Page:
El Salvador for the First Time, as Seen by Klatch’s Travis Hochhalter

Klatch Coffee production roaster Travis Hochhalter shares his memorable experience in El Salvador, originally published on Klatch Coffee’s blog

BY TRAVIS HOCHHALTER
REPRINTED WITH PERMISSION FROM KLATCH COFFEE

œIf I have seen further, it is by standing on the shoulders of giants      ”Issac Newton

Leaf rust, lack of rain, climate change, bandits and thieves, destructive wildlife, volcanos, earthquakes, coffee berry borer, and root rot ”these are just a few of the of the obstacles coffee farmers have to deal with. All these obstacles are out of the farmers’ control and cannot really be planned for: there are a few pesticides to deal with rust, and farmers can irrigate to deal with lack of rain and climate change issues (at a debilitating high cost), but most are uncontrollable.

On my recent trip to El Salvador, where we visited two farms that Klatch Coffee has long-standing direct-trade relationships with, I was humbled by the amount of things that can go wrong on the farm, as well as the amount of effort that is involved. When you get a cup of coffee at your local cafe, you don’t see past the skill and work of the barista. Even if you have observed the roasting process, that is just the very small peak that is visible above the surface. There is an entire mountain that exists beneath ”this is where the real work is done.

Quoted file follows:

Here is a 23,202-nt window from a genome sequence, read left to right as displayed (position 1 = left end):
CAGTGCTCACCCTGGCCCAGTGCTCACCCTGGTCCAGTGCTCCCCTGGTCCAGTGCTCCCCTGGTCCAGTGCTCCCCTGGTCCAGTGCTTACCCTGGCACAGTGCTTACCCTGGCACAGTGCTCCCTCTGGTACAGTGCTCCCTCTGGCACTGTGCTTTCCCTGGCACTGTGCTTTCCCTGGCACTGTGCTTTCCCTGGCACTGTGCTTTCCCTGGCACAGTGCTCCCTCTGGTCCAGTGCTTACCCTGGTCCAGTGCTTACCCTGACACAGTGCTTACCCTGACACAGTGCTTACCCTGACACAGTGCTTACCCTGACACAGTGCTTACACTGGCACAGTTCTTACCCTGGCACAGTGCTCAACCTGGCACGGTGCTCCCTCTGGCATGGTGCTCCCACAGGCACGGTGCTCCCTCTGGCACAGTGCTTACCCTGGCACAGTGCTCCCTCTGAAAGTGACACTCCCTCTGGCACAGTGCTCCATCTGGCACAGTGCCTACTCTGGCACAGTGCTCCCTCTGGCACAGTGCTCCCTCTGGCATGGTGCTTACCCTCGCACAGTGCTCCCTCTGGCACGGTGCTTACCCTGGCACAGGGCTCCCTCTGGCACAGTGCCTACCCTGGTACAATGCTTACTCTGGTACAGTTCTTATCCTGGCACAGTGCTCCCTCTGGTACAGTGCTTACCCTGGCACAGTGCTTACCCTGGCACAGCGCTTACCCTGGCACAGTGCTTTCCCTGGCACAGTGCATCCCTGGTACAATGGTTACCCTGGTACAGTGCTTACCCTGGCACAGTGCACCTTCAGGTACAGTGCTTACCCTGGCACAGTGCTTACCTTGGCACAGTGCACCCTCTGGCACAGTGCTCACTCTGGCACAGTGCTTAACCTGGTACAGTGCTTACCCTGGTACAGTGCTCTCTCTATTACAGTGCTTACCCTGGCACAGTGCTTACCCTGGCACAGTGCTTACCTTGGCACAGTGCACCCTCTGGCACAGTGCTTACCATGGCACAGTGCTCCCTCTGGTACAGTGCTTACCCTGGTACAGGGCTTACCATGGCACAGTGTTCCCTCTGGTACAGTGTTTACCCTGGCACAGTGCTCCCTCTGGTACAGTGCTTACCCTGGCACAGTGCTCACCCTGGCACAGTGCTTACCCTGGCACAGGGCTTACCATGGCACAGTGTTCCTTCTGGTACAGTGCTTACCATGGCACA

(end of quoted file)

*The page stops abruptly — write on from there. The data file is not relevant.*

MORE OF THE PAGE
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At Klatch, I am a roaster. We take great pride in bringing out the very best qualities in every coffee we roast and making sure that quality stays consistent over time. As roasters, this is really the only job we have to worry about. In El Salvador, however, I saw men, women, and children, young and old, putting in a day’s work at the farm that makes a U.S. work day seem like a walk in the park. These workers traverse steep slopes with sacks of coffee cherries that weighed up to 110 pounds in the hot sun, and they do it with a smile on their face. After the pickers bring their haul down, it is weighed and separated by lot and variety. Then the processing workers stay long into the night washing and processing the days’ picking. Keep in mind that these processors have already been working since 6 a.m.

I saw farm owners struggle with coffee diseases and climate change, trying to make the best decisions they can with the information and resources they have. But ultimately, their livelihood ”and the livelihood of their workers ”hangs in the balance every day. Even with all this risk, uncertainty, and very narrow profit margins, these owners are providing free health care to the surrounding community and donating pieces of their land to local schools.

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Every cup of Klatch coffee you drink has traveled a long way and has been touched by some very talented and dedicated people. If we roast and serve a great cup of coffee, it’s only because we are standing on the shoulders of giants.

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